The Wisconsin man who allegedly stole a cache of firearms and sent an anti-government manifesto to President Donald Trump said from jail he "doesn't know" where some of the weapons are.
"They're buried, okay? I don't know," suspect Joseph Jakubowski told WTMJ from jail. "Honestly, I give you, with all the blood in my body. I buried them and I don't know where. I don't know, woods look all the same."
Jakubowski, 32, broke into a gun store near Janesville and stole 18 guns, two silencers and ammunition, and mailed the manifesto to the White House on April 4, investigators alleged.
His burned vehicle was found a few miles from the shop. Jakubowksi also sent the rambling, threatening manifesto to about two dozen other people before going on the run, authorities claimed.
Jakubowski was arrested in rural Vernon County, Wisconsin, on April 14, after a retired school counselor found him camping on his property and calmly talked to him before calling authorities.
Authorities said they've found five of the stolen weapons - but an automatic weapon and 12 additional handguns might never be found.
They believe Jakubowski may have traded weapons to get a ride to Vernon County, WTMJ reported.
Jakubowski said that he "did get a ride in the beginning." He didn't mention making a weapons trade to do so, according to the station.
Jakubowski's arrest ended fears over when and where he could possibly stage an attack. While he was on the run, authorities said they would offer extra security to House Speaker Paul Ryan and Ryan's family, Fox News reported last month. Ryan is a native of Janesville.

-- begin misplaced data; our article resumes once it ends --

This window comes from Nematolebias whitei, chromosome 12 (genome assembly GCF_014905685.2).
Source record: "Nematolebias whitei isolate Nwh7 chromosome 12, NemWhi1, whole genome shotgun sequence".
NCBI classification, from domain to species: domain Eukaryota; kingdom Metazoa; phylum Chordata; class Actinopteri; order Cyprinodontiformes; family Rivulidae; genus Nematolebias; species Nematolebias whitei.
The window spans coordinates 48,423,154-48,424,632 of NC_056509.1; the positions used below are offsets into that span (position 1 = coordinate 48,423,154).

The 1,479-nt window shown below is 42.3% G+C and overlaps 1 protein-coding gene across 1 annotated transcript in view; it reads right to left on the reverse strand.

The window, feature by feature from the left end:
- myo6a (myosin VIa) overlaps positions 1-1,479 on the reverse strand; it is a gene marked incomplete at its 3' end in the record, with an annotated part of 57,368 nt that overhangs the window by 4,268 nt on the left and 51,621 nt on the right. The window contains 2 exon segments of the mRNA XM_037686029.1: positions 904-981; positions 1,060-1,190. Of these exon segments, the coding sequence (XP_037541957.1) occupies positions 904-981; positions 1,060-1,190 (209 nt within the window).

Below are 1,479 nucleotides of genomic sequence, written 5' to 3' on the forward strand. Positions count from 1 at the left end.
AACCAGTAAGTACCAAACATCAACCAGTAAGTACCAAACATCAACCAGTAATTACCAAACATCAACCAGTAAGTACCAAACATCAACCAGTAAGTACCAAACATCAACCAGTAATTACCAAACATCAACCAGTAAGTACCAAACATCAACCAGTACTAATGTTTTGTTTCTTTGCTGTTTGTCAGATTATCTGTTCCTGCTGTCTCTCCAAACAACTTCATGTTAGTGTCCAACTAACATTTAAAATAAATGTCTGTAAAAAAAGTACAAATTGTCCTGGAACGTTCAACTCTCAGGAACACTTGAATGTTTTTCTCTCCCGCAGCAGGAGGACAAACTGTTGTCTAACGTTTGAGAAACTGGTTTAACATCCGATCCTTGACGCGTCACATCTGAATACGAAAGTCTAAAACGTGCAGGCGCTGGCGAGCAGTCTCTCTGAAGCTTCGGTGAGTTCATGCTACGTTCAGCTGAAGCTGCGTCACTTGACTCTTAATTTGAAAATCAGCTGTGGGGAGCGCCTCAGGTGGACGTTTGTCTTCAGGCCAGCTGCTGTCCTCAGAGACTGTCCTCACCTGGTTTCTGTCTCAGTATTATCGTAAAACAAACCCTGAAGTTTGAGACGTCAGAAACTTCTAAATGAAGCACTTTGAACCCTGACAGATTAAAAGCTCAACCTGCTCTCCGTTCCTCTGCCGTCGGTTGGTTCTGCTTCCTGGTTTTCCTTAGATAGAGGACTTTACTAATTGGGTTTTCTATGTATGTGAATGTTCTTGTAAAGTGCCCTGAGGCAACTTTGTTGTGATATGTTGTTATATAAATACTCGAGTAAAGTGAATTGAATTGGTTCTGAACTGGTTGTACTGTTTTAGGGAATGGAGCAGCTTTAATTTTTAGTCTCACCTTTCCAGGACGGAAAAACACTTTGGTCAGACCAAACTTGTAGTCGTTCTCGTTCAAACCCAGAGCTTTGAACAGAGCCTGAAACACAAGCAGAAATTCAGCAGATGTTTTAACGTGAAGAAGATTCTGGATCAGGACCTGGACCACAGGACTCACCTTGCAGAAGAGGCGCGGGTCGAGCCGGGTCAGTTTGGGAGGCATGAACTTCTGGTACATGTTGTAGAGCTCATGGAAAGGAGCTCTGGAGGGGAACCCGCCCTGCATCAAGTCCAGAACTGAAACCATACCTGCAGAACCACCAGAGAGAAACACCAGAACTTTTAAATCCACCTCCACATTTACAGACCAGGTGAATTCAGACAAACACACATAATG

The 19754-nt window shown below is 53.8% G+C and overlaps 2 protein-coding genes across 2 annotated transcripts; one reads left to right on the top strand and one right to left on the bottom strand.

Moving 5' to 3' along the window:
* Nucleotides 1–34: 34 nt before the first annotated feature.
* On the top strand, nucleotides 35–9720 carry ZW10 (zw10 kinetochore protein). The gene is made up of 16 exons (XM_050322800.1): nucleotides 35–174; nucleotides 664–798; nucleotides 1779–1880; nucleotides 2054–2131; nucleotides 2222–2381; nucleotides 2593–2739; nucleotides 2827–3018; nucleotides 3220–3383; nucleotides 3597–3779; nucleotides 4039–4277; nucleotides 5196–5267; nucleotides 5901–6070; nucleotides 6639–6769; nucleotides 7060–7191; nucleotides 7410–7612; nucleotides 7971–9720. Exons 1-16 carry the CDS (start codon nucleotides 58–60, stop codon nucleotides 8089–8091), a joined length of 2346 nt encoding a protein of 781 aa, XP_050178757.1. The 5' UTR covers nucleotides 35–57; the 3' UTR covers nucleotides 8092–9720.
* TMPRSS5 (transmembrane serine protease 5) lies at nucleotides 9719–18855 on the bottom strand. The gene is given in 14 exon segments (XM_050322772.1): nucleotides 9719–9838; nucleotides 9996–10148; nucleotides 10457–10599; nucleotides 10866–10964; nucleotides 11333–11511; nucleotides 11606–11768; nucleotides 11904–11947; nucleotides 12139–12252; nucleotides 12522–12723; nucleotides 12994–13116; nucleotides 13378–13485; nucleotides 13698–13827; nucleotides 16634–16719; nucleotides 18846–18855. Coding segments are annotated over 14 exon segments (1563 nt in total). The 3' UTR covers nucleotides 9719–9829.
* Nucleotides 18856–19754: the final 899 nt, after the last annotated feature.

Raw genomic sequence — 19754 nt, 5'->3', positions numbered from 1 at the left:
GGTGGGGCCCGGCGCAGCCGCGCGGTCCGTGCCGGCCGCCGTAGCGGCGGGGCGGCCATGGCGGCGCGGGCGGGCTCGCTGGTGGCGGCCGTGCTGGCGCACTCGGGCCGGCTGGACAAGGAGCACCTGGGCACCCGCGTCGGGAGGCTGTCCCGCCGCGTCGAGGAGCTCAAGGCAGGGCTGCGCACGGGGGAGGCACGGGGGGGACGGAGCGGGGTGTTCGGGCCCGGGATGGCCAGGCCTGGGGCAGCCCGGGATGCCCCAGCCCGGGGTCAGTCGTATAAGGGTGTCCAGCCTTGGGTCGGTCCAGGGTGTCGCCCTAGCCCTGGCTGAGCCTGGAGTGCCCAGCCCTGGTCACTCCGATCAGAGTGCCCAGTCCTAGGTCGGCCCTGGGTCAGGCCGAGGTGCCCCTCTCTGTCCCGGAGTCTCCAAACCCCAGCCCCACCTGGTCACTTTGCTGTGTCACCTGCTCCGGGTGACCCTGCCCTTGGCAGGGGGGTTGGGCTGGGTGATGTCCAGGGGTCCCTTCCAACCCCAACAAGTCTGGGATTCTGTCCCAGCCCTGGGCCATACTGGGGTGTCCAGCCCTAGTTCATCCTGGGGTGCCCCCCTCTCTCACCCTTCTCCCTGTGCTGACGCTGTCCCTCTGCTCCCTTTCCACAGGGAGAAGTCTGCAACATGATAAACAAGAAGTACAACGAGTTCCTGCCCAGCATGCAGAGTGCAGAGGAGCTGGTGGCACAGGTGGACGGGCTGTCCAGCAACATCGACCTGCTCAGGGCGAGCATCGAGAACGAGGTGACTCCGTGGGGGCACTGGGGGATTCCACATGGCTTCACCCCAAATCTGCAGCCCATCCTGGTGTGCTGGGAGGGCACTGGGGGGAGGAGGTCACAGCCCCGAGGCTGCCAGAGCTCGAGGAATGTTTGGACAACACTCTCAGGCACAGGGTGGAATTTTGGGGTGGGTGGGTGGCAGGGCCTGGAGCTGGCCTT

Jakubowski told WTMJ on Friday he had no plans to harm the public while on the run.
Jakubowksi said he intended to go to North Dakota "to get off the grid, to go into the wild, to disappear." He blamed the media for stoking public fear and said he wanted to be free "of society, the system, government, all of it. It's all I wanted to do."
The manifesto was proof he had no violent intent, he said. According to Jakubowski, if the media didn't exist to tell people about what his assumed thoughts were, people would not have been scared.
"I ain't trying to hide nothing now, because if anybody seen the title of my letter, it said 'honor, dignity, truth,' that's what I stand for, that's what I'm fighting for that's exactly with the government, this system is destroying," Jakubowski said.
During the manhunt, authorities said Jakubowski may have had an accomplice. But Jakubowski has claimed that he was on his own.
Jakubowski has pleaded not guilty to state and federal charges related to the burglary. He's being held at the Rock County Jail in a high-security area away from other inmates, and is due back in court next month.
The Associated Press contributed to this report.